Twitter (TWTR) - Get Reportsales growth is set to fall into the single digits and its recent attempts to find a buyer have apparently gone nowhere. And its embattled CEO Jack Dorsey isn't squeamish about making a slew of changes.
But whether changes to the microblogging platform's management structure and core services will do much to boost user growth and engagement or ad revenue is far from clear.
As part of Twitter's latest C-suite shakeup, Adam Messinger, who has been CTO since 2013 and a company exec since 2011, is leaving the company. He'll effectively be replaced by Ed Ho, who has been Twitter's product chief since June, when consumer product chief Jeff Seibert was removed from the role.
Ho will now be in charge of all of Twitter's product and engineering efforts, and report to Dorsey. Keith Coleman, who just joined the company via Twitter's "acqui-hire" of mobile app startup Yes, will be the new product chief and report to Ho.
If all of this sounds confusing, that's because there's little that's neat and tidy about Twitter's multiyear executive merry-go-round. Messinger's departure follows Twitter's November announcement that COO Adam Bain, who was in charge of the company's ad sales, partnerships and business development teams (among other things), would be stepping down and replaced by CFO Anthony Noto. Noto will also remain CFO until Twitter finds a successor.
Twitter shares are down 4.5% as of the time of this article. They're down 26% in 2016, and 34% from their $26 November 2013 IPO price.
In addition to Messinger and Bain, notable 2016 Twitter departures include product chief Kevin Weil -- Twitter has had several product chiefs in recent years -- media chief Katie Stanton, HR chief Skip Schipper, engineering senior vice president Alex Roetter, business development chief Jana Messerschmidt and media and commerce chief Nathan Hubbard. Some of these departures were part of restructurings; some were purely voluntary.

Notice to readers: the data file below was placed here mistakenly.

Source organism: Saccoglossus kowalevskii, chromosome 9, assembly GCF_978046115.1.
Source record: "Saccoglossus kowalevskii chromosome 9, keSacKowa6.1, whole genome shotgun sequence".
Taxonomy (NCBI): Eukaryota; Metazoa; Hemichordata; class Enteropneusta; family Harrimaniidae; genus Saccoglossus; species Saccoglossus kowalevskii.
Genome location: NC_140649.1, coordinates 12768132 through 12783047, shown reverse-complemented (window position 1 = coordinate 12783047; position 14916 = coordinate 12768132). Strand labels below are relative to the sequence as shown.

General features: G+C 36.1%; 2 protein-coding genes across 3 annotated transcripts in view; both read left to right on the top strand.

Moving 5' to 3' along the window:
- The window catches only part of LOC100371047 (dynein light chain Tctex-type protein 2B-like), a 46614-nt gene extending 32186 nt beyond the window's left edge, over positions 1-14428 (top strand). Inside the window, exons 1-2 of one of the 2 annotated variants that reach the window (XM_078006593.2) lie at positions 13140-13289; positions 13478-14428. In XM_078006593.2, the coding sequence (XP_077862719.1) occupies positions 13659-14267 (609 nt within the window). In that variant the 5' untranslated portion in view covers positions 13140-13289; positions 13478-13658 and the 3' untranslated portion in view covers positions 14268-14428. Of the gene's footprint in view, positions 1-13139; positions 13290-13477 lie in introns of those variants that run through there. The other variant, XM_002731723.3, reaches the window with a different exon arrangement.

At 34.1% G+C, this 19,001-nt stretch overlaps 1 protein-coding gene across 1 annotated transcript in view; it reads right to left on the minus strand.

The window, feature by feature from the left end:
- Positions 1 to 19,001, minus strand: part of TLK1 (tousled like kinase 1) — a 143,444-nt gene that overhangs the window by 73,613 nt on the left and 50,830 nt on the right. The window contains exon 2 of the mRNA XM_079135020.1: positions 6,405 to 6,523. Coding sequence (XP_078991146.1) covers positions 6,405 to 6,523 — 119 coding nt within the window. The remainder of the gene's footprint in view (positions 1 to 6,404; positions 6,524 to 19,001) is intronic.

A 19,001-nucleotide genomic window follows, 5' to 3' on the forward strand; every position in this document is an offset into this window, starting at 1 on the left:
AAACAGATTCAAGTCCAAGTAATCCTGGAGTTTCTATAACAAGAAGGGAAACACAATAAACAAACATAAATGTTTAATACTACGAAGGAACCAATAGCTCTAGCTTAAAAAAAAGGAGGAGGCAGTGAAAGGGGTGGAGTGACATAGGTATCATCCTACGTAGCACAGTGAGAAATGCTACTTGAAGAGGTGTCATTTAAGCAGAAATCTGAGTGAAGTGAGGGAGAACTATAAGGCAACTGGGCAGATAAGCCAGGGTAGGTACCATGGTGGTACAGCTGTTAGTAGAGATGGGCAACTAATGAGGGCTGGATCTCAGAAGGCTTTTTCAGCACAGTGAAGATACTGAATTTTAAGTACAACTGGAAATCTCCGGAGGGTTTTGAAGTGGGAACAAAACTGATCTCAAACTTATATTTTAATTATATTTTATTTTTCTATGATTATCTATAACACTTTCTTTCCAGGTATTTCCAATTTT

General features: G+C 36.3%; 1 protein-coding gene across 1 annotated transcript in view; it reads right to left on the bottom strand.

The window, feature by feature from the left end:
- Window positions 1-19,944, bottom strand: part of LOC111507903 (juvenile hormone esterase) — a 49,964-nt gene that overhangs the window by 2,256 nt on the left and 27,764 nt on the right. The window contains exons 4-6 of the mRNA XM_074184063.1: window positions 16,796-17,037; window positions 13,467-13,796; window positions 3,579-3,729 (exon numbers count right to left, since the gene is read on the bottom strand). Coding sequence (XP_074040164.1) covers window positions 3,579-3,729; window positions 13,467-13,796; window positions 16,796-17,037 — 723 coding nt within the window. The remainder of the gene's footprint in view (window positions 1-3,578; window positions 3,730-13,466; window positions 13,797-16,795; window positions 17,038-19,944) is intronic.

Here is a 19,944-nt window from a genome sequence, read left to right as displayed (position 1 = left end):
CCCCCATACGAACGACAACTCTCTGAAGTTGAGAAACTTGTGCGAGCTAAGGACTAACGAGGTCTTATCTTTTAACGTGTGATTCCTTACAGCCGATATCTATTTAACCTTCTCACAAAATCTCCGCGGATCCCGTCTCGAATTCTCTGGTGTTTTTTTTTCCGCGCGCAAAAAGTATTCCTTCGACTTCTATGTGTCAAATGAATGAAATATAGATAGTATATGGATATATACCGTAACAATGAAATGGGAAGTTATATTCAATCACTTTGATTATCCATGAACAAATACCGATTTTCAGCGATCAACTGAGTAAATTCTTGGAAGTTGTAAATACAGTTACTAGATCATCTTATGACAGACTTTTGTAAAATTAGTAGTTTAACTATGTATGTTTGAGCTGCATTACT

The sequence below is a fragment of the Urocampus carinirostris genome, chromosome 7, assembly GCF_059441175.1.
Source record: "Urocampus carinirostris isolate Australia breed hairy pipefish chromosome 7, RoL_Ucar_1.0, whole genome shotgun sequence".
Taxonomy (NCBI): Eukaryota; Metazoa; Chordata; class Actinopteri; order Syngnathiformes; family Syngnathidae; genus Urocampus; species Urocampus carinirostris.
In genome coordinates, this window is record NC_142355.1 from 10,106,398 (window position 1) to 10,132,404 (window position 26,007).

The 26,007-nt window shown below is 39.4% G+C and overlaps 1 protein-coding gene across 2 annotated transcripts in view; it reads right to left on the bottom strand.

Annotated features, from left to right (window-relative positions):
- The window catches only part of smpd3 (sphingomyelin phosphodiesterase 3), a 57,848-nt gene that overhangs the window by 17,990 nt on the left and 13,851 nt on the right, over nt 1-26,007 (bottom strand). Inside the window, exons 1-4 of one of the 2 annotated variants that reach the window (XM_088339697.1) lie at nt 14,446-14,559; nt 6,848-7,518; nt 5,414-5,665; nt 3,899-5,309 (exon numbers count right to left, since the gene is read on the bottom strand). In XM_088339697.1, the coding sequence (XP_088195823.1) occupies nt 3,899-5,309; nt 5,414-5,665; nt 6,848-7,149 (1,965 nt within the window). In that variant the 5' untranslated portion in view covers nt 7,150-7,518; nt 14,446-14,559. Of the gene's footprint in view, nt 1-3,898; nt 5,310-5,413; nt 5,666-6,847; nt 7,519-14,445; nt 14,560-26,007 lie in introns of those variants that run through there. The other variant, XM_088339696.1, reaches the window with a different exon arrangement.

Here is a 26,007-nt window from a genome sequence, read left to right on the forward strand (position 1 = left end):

Amid all this management turmoil, Dorsey has also been signing off a number of changes to Twitter's user interface and feature set. Some recent ones include:
- Discontinuing the Vine six-second video platform in favor of solely supporting Twitter's core video platform (has a 140-second limit).
- Changing the appearance of replies on Twitter feeds and profile pages.
- Adjusting Twitter's "Top" tweet search results so that tweets are shown based on relevance (as a Twitter algorithm defines it) rather than in reverse chronological order.
- Testing "Breaking News" mobile notifications for big stories.
- Revamping Twitter's Moments platform so that users can create Moments photo/video streams for stories of their own choosing.
- Providing users with new content-filtering tools to combat abuse and harassment, as well as giving users the ability to mute specific threads.
- Tweaking the 140-character limit so that uploaded media doesn't count against the limit, and 140 characters can be used in replies quoting the tweet being responded to.
It's hard to object to most of these changes -- the merits of discontinuing Vine are debatable, but even here, there's a logic to having just one video platform to avoid overlap and confusion -- but it's also questionable whether they'll do much to lift monthly active user (MAU) growth that only amounted to 3% in the third quarter.
A lot of the issues that seem to have inhibited Twitter's user growth remain very much in place. Compared with
proper and Instagram's feeds, Twitter's tweet streams can look messy, bewildering, repetitive and PR-filled to social media users.
Users with few followers can struggle to get noticed, leading them to feel as if there's little value in sharing their thoughts. And while Twitter is doing a better job of handling abuse than it was a year ago, the problem is far from gone.
Also: Outside of the aforementioned tweaks, there appears to be little willingness to rethink the 140-character limit, which is 20 characters smaller than the SMS character limit and can force users to get creative with their writing skills to express a two-sentence thought.
Re/code reported in January Twitter is working on a feature that supports longer tweets (up to 10,000 characters) whose full contents could be accessed by clicking/tapping on a 140-character post, but we haven't heard much about it since.
And given how many executive restructurings/departures there have been over the last two years, and how little impact they seem to have had on user and revenue growth (at least in a positive direction), one can't fault markets for being less than enthusiastic about the latest ones.
In the absence of a sale, Twitter is very much a show-me story right now.